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Barbara Skarga in Memoriam

Series:

Magdalena Sroda and Jacek Migasinski

This volume is dedicated to Barbara Skarga – her works, profile and biography. It is a unique character in the Polish intellectual life, but also virtually unknown abroad, except a meager milieu of her readership in France. Dubbed «the first Lady of Polish Philosophy» for a good reason, she contributed not only to shape of Polish Philosophy but to the style of public debate, too. The problem areas initiating her philosophy stemmed from the group of scholars called «the Warsaw school of history of Ideas» with its flagship names such as Leszek Kołakowski, Brinisław Baczko or Andrzej Walicki. On the other hand, her output originates from the extraordinary and dramatic events of her life. The philosophical output of Barbara Skarga is thus a proof of continuity and longevity of an important tradition of the 20 th century Polish Philosophy.

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A ceremony dedicated to the renewal of Professor Barbara Skarga’s Ph.D., University of Warsaw, May 19, 2008

Extract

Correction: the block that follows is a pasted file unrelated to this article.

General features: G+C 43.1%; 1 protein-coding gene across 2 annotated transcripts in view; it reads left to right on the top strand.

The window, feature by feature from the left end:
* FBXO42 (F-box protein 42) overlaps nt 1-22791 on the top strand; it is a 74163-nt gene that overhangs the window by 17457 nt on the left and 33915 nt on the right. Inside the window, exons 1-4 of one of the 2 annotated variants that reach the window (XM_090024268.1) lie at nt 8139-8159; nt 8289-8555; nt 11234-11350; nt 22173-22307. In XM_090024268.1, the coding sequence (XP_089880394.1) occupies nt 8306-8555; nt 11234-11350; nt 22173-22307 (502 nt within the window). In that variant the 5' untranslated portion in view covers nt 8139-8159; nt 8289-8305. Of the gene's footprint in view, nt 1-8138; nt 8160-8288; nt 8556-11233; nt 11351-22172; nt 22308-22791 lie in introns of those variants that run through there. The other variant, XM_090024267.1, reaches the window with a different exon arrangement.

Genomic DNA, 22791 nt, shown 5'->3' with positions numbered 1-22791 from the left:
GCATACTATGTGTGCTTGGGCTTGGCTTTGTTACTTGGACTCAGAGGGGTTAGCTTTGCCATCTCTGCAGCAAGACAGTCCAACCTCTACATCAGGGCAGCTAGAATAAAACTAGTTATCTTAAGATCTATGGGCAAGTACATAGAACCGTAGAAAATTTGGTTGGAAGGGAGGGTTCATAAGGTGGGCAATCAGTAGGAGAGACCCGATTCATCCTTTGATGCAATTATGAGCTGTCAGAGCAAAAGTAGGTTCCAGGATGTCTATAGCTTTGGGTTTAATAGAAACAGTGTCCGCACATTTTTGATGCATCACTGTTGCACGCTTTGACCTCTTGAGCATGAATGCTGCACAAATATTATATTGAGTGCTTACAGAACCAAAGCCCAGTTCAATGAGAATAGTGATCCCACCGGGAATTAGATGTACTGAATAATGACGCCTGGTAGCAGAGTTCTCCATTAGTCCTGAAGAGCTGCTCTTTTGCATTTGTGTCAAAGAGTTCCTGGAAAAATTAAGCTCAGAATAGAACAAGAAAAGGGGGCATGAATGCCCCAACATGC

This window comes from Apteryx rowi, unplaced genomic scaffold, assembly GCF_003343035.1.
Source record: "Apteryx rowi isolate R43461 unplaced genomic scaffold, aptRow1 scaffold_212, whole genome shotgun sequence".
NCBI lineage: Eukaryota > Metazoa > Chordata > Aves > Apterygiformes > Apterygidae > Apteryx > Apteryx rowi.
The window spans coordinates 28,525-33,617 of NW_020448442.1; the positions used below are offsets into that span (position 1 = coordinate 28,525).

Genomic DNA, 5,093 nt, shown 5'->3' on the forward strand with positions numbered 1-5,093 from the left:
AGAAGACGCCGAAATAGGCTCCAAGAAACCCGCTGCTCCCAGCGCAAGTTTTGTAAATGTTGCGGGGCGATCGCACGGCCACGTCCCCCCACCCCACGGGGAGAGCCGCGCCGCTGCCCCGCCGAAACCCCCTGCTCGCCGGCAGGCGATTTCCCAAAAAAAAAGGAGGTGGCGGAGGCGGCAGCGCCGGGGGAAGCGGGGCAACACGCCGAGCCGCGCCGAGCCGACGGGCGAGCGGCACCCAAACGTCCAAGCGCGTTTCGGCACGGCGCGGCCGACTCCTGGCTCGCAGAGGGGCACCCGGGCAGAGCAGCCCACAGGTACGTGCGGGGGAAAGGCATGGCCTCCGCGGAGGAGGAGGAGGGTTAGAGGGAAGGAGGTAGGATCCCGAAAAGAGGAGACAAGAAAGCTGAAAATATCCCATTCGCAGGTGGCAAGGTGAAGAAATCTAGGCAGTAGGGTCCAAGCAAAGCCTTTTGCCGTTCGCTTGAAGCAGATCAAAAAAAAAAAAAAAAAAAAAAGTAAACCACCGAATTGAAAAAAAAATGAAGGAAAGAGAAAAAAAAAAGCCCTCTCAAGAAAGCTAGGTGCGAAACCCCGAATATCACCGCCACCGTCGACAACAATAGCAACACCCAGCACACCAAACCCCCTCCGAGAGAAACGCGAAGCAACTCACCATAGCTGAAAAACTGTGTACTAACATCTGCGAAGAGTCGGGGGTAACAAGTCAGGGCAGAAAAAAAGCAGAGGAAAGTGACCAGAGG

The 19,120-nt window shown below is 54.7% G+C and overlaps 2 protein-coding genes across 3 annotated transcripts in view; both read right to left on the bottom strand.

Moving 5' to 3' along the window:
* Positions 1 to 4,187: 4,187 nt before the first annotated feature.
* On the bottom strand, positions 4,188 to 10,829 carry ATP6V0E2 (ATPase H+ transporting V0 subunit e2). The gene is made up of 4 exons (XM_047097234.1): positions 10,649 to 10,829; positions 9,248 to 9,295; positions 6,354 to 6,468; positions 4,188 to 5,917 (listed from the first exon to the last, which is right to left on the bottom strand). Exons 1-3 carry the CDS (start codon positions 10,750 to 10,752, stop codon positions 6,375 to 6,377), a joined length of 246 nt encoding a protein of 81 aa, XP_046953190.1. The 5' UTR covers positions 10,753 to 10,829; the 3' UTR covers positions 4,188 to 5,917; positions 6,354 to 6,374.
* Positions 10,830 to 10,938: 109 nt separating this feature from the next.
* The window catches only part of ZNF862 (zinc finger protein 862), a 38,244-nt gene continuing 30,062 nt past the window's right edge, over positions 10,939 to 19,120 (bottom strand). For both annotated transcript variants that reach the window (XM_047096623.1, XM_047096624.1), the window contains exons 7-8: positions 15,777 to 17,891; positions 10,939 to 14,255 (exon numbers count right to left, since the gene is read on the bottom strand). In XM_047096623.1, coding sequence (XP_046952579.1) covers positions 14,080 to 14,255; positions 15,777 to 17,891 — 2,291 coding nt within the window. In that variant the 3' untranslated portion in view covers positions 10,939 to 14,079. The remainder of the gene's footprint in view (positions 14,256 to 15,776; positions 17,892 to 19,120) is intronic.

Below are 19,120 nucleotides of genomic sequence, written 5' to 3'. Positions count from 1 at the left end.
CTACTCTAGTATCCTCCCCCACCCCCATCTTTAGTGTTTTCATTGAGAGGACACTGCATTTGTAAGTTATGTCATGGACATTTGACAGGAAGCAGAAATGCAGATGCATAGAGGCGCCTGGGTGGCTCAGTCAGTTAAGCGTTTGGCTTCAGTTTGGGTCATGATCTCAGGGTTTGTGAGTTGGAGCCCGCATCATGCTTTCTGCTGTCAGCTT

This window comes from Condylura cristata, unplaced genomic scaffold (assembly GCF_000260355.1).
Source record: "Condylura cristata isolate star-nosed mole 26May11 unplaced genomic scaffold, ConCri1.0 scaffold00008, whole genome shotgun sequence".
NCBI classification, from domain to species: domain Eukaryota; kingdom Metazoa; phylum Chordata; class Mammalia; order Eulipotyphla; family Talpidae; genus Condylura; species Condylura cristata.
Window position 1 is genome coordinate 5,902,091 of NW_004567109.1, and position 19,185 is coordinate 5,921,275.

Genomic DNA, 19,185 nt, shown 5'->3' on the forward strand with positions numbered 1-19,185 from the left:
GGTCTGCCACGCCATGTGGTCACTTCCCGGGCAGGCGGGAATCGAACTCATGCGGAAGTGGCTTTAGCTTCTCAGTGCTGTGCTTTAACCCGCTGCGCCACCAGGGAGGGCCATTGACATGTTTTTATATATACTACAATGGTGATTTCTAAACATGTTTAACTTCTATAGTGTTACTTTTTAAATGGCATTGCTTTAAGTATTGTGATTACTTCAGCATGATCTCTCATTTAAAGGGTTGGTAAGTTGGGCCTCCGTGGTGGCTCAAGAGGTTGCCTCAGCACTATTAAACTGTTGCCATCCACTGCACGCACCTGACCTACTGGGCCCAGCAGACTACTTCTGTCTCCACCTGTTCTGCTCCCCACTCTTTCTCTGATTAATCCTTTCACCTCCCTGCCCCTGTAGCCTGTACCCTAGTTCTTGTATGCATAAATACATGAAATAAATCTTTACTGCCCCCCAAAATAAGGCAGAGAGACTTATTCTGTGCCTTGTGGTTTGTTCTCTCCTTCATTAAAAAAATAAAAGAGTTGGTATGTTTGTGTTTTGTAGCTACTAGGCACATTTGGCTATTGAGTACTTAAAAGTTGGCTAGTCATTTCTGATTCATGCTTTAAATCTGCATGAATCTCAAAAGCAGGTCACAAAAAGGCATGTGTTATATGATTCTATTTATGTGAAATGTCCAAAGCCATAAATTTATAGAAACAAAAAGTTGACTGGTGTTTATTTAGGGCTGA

Opinion for the Senate of the University of Warsaw on Prof. Barbara Skarga’s doctorate renewal Prof. dr hab.* Wadysaw Stróewski Professor, habilitated Doctor, Barbara Skarga is the greatest living Polish philosopher. I say this knowing all too well that she will protest. In the book-length interview Inne- go koca wiata nie bdzie [There Will Be No Other End of the World], she said: “I do not consider myself a philosopher; I only philosophize now and then. When filling in a questionnaire, under ‘occupation’ I write ‘researcher,’ or ‘professor emeritus of the Institute,’ and that’s it. I never write ‘philosopher’ ” (Kraków 2007). And yet, if what it means to be a philosopher is to tackle the most basic issues and attempt to solve them at one’s own responsibility, then Barbara Skarga is a philosopher. Is she the most pro- minent one? It depends on the benchmark applied, and this can be disputed. According to my own criteria, the answer is: yes. “At one’s own responsibility” is not to say alone or in isolation. On the contrary, true philosophy was always formed in overt or covert dialogue, in creative continuation, or in protest. Prof. Skarga analyzes various philo- sophical ideas and systems, ancient and modern, mostly referring to Husserl, Heide- gger, and Lévinas. They inspire her, yet in her dialogue she can be their opponent. This way, her philosophizing is in direct contact, but also demonstrates a peculiar sort of tension, with the modern European philosophy, which...

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